Understanding Pre-hospital Diagnostic Delays
AcademyHealth surveyed the nature and causes of pre-hospital delays in cancer, sepsis, and acute cardiovascular event diagnoses.
Cancer, acute cardiovascular events, and sepsis are common and consequential conditions that significantly burden patients, communities, and the health care system. These conditions have a diagnostic window for good outcomes, and delays in their diagnosis can have serious implications for the course of patients’ disease, and ultimate prognosis. Quality improvement and research have begun to address the problem of delays once a patient reaches a hospital or other setting where their condition can be definitively and accurately diagnosed in a timely manner. There is also evidence of disparities in the timing of diagnosis and outcomes that disadvantage racial and ethnic populations and other populations. Less is understood about the nature, extent, causes, and implications that occur before a patient reaches these facilities to receive an accurate diagnosis.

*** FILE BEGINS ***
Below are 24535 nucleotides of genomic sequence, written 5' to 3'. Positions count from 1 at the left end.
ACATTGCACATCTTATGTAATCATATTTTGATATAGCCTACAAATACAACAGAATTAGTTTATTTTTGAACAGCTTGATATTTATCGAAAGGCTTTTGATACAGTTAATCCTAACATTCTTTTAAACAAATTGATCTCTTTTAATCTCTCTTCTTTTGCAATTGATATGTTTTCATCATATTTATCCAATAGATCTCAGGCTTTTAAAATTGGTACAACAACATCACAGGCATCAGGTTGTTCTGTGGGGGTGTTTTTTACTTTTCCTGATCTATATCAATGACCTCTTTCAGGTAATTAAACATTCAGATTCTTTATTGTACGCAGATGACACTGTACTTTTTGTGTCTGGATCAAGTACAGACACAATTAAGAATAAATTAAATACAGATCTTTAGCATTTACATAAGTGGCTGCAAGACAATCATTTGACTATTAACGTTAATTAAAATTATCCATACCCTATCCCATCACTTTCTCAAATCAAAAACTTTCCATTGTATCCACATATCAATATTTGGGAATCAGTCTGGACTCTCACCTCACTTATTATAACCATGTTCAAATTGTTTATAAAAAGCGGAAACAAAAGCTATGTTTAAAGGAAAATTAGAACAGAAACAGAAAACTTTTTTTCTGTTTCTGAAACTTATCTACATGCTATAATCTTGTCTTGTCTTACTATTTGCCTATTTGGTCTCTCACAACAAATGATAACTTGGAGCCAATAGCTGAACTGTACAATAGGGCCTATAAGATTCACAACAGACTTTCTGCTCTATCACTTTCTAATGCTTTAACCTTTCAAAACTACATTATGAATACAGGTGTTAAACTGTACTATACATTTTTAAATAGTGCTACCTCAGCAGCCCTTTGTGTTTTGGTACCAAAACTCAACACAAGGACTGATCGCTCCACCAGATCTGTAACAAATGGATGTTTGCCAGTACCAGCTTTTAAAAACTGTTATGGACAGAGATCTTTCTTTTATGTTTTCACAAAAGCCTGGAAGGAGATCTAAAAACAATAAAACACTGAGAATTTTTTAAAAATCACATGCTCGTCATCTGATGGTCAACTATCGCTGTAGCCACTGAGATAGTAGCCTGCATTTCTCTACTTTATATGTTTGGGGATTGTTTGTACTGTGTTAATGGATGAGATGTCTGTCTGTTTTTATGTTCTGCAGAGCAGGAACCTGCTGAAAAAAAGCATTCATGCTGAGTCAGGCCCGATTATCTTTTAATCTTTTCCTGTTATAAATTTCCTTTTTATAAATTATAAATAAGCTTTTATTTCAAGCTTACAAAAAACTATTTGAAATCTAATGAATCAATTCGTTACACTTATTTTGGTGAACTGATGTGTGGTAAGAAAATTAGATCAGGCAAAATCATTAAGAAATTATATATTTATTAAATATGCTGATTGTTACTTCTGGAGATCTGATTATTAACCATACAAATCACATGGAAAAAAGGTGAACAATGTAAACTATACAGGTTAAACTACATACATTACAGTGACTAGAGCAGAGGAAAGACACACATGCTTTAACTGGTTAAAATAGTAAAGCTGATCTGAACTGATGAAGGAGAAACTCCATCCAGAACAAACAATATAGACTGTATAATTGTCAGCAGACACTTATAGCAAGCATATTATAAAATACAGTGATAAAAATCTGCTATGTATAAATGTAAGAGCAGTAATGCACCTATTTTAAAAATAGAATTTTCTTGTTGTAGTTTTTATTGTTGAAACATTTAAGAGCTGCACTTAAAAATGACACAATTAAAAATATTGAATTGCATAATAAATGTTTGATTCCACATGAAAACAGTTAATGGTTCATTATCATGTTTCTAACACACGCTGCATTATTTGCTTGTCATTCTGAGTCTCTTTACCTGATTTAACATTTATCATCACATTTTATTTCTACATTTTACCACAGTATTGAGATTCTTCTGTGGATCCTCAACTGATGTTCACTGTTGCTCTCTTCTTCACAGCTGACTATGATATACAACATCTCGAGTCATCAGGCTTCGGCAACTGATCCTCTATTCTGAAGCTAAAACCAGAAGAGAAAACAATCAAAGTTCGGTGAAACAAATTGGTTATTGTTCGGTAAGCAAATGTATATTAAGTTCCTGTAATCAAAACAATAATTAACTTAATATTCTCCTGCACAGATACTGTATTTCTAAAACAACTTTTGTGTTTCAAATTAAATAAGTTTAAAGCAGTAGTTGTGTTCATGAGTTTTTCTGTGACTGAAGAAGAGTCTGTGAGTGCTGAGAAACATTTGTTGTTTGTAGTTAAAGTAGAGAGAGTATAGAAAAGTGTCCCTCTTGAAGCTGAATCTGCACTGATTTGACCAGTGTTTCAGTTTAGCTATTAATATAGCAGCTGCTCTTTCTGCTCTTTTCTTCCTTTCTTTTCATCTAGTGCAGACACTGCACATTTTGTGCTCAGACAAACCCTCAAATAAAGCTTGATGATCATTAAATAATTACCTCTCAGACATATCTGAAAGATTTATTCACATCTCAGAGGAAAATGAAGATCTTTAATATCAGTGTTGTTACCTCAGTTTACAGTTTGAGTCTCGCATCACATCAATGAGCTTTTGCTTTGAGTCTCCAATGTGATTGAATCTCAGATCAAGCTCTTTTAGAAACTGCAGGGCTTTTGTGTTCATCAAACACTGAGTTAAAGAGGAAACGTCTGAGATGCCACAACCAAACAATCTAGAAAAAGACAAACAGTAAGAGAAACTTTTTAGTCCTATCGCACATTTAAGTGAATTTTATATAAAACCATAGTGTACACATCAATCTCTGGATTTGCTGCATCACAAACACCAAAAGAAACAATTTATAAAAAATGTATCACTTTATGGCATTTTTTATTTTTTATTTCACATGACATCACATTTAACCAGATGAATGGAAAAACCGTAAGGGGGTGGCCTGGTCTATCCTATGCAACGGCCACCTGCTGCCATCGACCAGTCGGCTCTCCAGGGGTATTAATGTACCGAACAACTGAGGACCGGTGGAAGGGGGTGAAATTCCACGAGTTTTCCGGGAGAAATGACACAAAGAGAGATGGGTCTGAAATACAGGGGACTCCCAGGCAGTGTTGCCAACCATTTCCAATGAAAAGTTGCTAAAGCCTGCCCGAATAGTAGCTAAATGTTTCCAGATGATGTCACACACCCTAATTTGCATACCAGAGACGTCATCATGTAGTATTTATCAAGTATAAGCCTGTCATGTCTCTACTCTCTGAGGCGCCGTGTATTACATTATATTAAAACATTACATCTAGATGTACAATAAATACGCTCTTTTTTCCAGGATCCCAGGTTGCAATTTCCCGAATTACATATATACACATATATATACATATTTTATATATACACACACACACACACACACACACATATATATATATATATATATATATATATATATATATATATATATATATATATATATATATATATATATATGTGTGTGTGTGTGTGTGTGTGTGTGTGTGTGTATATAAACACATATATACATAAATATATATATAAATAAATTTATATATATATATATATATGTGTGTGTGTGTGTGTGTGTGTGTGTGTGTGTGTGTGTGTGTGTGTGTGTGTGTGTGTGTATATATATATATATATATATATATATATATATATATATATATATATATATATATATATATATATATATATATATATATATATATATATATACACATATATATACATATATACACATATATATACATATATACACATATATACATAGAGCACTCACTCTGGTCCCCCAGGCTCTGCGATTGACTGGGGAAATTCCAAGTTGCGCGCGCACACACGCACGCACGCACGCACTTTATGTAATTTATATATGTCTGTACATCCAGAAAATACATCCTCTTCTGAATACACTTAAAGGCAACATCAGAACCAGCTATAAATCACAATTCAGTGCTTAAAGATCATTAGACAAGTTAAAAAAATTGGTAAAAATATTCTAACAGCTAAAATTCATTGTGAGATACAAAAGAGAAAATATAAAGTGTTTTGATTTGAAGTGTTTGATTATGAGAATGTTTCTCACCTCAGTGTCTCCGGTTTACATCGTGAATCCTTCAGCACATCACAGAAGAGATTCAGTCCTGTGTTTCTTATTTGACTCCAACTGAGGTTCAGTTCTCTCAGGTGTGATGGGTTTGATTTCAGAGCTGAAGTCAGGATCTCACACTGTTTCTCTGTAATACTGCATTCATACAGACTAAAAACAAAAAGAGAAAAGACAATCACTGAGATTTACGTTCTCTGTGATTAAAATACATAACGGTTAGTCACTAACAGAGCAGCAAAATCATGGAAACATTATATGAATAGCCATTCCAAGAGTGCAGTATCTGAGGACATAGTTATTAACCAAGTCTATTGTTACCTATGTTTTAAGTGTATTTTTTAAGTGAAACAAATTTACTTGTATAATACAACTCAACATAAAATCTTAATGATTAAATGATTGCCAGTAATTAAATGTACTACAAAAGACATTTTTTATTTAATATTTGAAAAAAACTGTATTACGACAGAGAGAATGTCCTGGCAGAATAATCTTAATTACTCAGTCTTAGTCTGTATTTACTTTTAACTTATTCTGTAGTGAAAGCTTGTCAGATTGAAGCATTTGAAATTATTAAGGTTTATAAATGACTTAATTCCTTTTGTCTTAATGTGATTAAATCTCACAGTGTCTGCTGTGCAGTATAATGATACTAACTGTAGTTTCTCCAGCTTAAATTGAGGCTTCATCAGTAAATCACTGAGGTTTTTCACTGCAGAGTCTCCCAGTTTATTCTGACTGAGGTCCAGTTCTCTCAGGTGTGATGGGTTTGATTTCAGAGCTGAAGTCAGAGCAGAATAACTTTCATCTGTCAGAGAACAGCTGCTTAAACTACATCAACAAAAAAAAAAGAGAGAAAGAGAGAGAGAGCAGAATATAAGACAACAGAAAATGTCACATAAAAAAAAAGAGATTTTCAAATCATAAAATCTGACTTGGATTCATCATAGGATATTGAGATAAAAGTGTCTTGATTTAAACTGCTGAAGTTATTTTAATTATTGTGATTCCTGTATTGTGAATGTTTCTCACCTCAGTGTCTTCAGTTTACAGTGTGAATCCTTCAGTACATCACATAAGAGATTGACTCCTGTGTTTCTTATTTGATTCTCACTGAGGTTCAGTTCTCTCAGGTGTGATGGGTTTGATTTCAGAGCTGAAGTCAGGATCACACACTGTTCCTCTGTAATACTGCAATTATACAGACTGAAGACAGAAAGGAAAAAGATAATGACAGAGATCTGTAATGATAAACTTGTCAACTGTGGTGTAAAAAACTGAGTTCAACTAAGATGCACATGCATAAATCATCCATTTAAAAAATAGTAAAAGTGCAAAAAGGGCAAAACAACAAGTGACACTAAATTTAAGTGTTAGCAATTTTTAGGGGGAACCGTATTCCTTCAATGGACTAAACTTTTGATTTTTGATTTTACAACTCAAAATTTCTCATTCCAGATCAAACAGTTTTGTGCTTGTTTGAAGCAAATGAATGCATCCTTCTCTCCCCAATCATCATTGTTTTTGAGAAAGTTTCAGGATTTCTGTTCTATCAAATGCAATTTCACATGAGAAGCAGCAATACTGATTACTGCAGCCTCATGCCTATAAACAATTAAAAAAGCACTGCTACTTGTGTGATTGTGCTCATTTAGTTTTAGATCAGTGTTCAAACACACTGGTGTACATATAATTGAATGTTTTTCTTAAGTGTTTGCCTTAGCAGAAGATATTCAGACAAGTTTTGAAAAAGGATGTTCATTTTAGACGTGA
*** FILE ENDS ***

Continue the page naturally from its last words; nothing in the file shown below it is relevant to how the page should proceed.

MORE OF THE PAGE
This AcademyHealth issue brief explores pre-hospital delays in the diagnosis of these three conditions from the perspective of patients’ diagnostic journeys. It also provides an overview of factors that could play a role in delays including:
- Social determinants of health
- Patients’ interpretation of symptoms
- Emergency medical system (EMS).
As an area of health services research investigation, studying these delays presents both challenges and opportunities. Challenges include integrating clinical data from the health care system with data that captures patients’ lived experience and tracking patients who die before entering the health care system. At the same time, the problem of pre-hospital delay creates opportunities to leverage (1) disciplines from the social and behavioral sciences less well-represented in the HSR enterprise, (2) emerging real-world data and methods, and (3) new, diverse voices from academia and communities.